Why buy the latest smartwatch when you can make one yourself with off-the-shelf components and breakout boards?
Despite the ongoing craze for wearable technology, most notably smartwatches, a number of young Makers are finding that can sometimes be a bit out of their price range. Rather than having to tirelessly scalvage funds and spend their savings, tinkerers like Jonathan Cook are electing to create their own devices. The aptly named Open-Source SmartWatch combines readily available breakout boards, careful soldering and a 3D-printed frame to make a one-of-a-kind timepiece that displays notifications from your smartphone, not to mention is easily customizable in function and pleasing to the eye. Aside from already being crowned winner of last year’s Arduino Challenge and having garnered “Maker of Merit” ribbons at Maker Faires, Cook recently featured his DIY accessory on MAKE: Magazine.
As the Maker notes, the watch design is pretty straightforward, consisting of four major components housed in a 3D-printed case: a battery charging circuit, vibrating motor for silent alerts, a programmable Microduino Core+ (ATmega644PA/ATmega1284P) with power regulation and BLE connectivity, and an OLED display with push-buttons.
“Breadboarding the project is a snap. Wiring it into a small enclosure meant for the wrist is quite another matter. Break out your fine-point soldering iron and follow these complete instructions.” As for its programmable core, Cook connected the Microduino board to a programming port, a BLE chip for communicating with a wearer’s mobile device, and a voltage regulating circuit.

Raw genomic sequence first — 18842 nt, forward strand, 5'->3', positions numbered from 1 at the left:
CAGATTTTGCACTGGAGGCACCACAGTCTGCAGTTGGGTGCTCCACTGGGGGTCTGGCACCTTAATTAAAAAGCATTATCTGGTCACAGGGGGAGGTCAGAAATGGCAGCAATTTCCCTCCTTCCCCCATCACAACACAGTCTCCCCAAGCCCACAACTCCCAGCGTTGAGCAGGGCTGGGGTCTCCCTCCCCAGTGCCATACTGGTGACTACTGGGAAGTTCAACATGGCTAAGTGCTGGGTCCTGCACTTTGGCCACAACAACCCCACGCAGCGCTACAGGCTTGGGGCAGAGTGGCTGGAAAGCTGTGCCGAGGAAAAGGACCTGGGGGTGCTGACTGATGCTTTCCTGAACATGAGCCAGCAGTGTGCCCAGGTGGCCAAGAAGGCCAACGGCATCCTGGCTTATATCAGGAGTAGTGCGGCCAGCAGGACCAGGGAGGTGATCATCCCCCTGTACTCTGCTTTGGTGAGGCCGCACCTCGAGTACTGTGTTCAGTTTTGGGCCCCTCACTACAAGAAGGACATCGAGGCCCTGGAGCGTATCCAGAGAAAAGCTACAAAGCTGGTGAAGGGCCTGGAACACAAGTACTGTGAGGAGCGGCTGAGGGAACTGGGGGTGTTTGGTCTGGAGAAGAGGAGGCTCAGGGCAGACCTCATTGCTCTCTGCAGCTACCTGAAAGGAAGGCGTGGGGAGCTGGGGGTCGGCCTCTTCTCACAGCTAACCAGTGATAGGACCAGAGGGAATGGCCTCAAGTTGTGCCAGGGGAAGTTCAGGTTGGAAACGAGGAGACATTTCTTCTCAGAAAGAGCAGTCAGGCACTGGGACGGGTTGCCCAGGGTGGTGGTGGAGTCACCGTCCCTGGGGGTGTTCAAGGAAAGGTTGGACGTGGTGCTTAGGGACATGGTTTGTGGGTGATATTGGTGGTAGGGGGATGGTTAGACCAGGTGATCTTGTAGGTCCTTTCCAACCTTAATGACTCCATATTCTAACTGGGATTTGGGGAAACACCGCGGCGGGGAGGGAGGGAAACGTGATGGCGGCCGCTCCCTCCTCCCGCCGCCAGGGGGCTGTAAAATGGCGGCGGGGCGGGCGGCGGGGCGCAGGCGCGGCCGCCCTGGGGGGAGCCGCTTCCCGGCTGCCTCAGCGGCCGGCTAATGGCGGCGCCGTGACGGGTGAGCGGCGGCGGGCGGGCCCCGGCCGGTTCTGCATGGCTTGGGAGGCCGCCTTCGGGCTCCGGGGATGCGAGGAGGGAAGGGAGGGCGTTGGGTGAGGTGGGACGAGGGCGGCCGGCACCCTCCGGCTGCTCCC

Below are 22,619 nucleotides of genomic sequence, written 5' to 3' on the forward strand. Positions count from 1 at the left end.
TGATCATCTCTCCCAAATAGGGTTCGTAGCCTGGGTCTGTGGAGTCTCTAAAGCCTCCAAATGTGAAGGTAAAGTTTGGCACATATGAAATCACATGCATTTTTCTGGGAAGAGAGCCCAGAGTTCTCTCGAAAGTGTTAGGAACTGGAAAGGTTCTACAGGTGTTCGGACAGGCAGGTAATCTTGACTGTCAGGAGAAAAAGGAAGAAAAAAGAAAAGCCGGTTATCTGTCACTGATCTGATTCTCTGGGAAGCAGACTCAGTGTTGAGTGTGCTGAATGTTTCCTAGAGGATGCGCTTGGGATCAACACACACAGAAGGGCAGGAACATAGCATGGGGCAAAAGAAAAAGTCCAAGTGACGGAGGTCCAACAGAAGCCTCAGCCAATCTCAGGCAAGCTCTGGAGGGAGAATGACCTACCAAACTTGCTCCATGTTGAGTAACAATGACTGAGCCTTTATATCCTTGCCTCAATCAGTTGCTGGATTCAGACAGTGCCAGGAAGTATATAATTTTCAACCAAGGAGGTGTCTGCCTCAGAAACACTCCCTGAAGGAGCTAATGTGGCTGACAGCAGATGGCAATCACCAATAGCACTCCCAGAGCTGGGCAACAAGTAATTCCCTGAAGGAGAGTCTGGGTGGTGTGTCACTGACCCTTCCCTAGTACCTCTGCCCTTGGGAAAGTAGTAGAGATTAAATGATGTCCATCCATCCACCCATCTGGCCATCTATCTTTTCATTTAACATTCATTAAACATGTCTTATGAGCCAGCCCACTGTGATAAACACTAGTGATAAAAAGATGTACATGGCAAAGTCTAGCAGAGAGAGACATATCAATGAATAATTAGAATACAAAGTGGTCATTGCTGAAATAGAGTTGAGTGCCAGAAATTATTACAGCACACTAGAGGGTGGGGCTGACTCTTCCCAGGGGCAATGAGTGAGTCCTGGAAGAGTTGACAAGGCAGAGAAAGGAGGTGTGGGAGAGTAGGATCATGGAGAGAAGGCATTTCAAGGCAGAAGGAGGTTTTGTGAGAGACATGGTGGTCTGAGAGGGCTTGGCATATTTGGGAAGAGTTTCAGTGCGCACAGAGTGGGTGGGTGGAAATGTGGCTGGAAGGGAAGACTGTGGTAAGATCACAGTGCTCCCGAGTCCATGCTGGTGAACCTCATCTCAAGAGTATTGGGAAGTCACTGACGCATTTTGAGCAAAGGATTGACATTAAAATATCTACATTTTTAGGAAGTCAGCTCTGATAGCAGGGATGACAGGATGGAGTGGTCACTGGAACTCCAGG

“A 3.7V 500mAh LiPo battery is wired to a JST connector and a two-position switch. Switched to the right, the circuit is in battery mode. Switched left, it’s ready for LiPo charging via the JST connector.”
Meanwhile, the Open-Souce SmartWatch’s vibrator circuit is comprised of a diode, 1K and 33Ω resistors, capacitor, NPN transistor, and motor. The circuit is then connected to the megaAVR based Microduino, which enables the device to buzz the wrist for an incoming call or alerts. Speaking of which, in addition to the typical time and date functionality as seen on any watch, Cook has sought out to develop an interface that any smartwatch wearer would want such as email access, Facebook notifications, Twitter updates, among a number of other features. Rounding out the design, the Maker implemented an OLED screen and a pair of tiny LEDs that are wired to seven of the digital pins on the ‘duino.
Those interested in learning more about the 3D-printed smartwatch can access a detailed step-by-step breakdown of the build here.